[Laughs], well maybe he would have painted it differently. For me, I’ve gotten into the habit of taking photos of everything, because I’m making art, and not all of it lasts forever. I’ll document the process, and then when I go home I’ll look at [the photos] and be able to see what parts I like, and what I fucking hate, and change it!

Maybe Mona Lisa wouldn’t have been such a small painting.

Do you like going to the big art museums?


It’s old school. I’m just curious, in this age while people are being labeled “digital artists” and we have “net art” and gifs, is a gallery still an inspirational place to go, with all the quiet and stillness?

I think so. There are certain mediums that aren’t the same online as they are in person. At the same time though, I want to make certain collages that are online for the Internet. There’s art that I love that I would never print. I think Internet is it’s own thing maybe?

In terms of your cakes, more sculptural art, would you rather it be viewed in person?

Yeah. Online it’s just a picture. But you can make a different connection to it in real life. Seeing it from far away and coming up close to it. I like them both for different reasons.

IRL is more sensory.

Do you ever see something on the Internet that makes you want to cry? Like, it’s so beautiful it makes you want to cry?

Not very often.

But in real life when you see a painting or a sculpture, more senses are involved. Like, I’m not a crybaby, but…

It’s so great how many online magazines there are, how much globalization there is, but we still really need that IRL community in our own towns.

I love everything online but I still love paper. I collect paper, but I also love when you go online and there are crazy fireworks on a web page or something.

I wanted to talk more about the commercial world of art. I’m not an artist but I always wonder, like, is it constantly in the back of your mind to think, Maybe one day I can make a living off of this?

Well yeah. That’s what I’m thinking about all the time. And that’s what makes me question things all the time. I’m an artist but I’m also a designer.

So there’s more room in design for commercialization then?

 A lot of artists work for themselves, and that’s hard. Even though I’m in school for design, I do a lot of art, so I fear that a lot of the time. But I’ve just started, so I have so much to learn. Just because cakes are a fun thing that I do and people like cakes, great, but that doesn’t mean that’s what I’m going to end up doing. I may end up working for someone else, and I might end up making clothing, I have no idea. I’m just learning to use the knitting machine and I really love it. I feel like there are a lot of opportunities if you put yourself out there, as an artist or designer.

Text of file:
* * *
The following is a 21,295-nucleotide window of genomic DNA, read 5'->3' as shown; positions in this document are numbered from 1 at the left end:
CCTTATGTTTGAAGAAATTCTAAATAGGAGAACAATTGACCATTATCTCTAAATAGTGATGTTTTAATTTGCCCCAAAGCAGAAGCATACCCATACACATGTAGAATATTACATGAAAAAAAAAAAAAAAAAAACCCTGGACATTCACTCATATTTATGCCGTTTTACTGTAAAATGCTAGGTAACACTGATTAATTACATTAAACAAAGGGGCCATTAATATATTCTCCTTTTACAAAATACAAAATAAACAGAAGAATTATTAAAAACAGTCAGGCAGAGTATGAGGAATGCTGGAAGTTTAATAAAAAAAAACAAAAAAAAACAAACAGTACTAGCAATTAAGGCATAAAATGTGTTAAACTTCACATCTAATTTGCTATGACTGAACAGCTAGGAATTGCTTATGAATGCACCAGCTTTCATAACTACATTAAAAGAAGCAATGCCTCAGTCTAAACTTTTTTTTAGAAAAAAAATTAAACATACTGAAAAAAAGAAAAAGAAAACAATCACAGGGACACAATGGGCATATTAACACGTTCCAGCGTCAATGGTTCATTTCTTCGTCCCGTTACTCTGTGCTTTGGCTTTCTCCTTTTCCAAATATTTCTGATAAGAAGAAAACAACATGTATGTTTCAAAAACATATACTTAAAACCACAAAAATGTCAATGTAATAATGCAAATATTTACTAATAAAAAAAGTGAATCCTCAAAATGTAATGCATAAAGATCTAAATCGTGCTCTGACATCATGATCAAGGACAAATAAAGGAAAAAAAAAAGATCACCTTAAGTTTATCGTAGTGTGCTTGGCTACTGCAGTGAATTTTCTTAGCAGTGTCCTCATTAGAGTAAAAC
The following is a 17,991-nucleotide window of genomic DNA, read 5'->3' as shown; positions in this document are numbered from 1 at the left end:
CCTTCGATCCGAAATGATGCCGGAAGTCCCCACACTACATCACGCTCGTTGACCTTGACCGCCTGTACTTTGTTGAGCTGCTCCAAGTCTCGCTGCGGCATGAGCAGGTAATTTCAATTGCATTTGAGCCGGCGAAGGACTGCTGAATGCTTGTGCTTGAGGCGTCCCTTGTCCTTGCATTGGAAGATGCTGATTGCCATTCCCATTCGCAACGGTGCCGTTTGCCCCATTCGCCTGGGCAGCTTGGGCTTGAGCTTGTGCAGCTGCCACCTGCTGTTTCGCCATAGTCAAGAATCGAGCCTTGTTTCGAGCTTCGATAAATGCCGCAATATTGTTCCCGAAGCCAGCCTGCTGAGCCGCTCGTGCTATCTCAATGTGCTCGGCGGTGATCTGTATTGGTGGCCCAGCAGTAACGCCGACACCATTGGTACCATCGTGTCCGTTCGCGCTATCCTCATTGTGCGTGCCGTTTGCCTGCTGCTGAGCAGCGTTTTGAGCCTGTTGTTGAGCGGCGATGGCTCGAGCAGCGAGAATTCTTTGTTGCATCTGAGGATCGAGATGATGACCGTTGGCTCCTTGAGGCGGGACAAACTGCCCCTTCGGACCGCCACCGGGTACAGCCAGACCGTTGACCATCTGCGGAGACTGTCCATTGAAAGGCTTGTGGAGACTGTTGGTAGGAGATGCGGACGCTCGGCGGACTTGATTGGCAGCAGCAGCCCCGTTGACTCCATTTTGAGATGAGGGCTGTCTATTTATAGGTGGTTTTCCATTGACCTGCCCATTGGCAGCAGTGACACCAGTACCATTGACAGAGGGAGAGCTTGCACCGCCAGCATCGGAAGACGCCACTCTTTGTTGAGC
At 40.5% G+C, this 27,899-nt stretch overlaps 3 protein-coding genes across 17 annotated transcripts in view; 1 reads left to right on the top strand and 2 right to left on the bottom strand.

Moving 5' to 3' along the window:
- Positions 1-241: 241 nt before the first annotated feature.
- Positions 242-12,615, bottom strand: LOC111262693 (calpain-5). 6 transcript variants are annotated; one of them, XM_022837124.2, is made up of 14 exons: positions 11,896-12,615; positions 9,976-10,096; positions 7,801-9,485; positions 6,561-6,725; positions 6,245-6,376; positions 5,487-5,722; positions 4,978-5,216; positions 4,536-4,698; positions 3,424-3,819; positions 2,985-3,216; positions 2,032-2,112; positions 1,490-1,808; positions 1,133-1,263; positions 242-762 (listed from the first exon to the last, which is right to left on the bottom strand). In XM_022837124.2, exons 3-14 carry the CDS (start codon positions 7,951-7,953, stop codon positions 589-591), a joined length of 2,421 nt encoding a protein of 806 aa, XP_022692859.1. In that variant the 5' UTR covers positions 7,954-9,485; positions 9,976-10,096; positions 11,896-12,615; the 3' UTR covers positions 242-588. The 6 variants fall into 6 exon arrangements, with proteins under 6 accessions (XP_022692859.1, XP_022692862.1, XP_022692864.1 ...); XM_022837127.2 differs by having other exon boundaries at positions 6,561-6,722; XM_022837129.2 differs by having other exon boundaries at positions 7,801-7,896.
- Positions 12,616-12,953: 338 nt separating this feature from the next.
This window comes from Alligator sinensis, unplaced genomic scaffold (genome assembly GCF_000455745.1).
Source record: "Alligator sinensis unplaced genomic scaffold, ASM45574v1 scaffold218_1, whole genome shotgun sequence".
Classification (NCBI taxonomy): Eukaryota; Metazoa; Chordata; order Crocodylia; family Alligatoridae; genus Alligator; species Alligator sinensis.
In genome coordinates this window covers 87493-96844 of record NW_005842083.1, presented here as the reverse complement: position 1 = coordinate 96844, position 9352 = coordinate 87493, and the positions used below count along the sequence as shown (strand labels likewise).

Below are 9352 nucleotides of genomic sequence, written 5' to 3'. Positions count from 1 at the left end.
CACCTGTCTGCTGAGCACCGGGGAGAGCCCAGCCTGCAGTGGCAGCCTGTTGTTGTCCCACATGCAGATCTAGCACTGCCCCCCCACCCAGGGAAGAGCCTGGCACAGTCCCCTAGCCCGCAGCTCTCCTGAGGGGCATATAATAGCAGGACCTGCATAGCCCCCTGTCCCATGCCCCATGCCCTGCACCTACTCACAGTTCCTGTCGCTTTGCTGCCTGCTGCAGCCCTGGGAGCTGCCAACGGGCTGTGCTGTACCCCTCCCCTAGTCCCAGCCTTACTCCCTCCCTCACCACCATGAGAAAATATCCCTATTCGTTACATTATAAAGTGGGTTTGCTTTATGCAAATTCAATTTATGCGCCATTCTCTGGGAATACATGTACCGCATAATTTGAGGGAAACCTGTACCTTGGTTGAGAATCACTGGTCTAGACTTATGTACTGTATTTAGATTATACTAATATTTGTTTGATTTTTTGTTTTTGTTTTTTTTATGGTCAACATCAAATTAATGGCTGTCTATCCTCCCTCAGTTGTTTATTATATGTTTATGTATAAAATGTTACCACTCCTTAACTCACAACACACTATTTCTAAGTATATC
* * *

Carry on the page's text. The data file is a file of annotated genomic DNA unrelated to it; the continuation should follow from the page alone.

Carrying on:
I find that people generally don’t want to spend money on art things. They don’t want to pay for expensive cakes unless it’s for a wedding. That’s really crazy.

It is crazy. Art is inherently a luxury.

Art is a luxury, but it’s also what makes my life inspiring and it’s what I love. Music, art, fashion, all of these things make life exciting. It doesn’t matter what you’re doing as long as these things exist. Even musicians or artists I know who are doing really well are still having trouble making ends meet. It’s kind of funny because everyone agrees that art is important in life, but people don’t want to spend money on it.

I wonder if people don’t want to waste their money on art because it’s a luxury. Like, that’s not important! I need food, water and shelter. It’s Maslow’s Hierarchy of Needs level shit.

I want all of those things! [Both laugh]. But I also want to make art. I guess what I’m going to find out is, will art be the forefront of my life, or something I do after I come home from work. Either way is probably fine, you just have to be realistic. But you also have to shoot for the stars, if you work your fucking ass off, it will pay off.

What are we talking about again?

If you never sleep you can make it as an artist.

Bringing it back to Da Vinci, you gotta try polyphasic sleep. That’s how he got so much shit done.

I’m thinking… at that time, did they have time?

They had hourglasses?

When all the water has evaporated…

How would he wake himself up from his 20-minute naps? No alarms…

That’s a crazy question.

Maybe he invented a system of bells. That’s self-reliance.


Photo credit: Maya Wilson

Kellie Hogan

Kellie Hogan is the only person who Kellie Hogan finds funny; don’t even try to make her laugh unless you’ve won a daytime Emmy. She gets most of her work done at 3 am, after spending the entire day sleeping, painting her nails, and writing to-do lists. She's a Peggy Olsen at work and a Peggy Olsen in the bedroom. She is the Editor-in-Chief of inconnu.

1 Comment

  1. The CANADIAN DESIGN RESOURCE - Designers to Watch 2015 - […] The Toronto-based artist and designer Corey Moranis (aka “DJ Cosmosis”) is not a food designer, but has been making…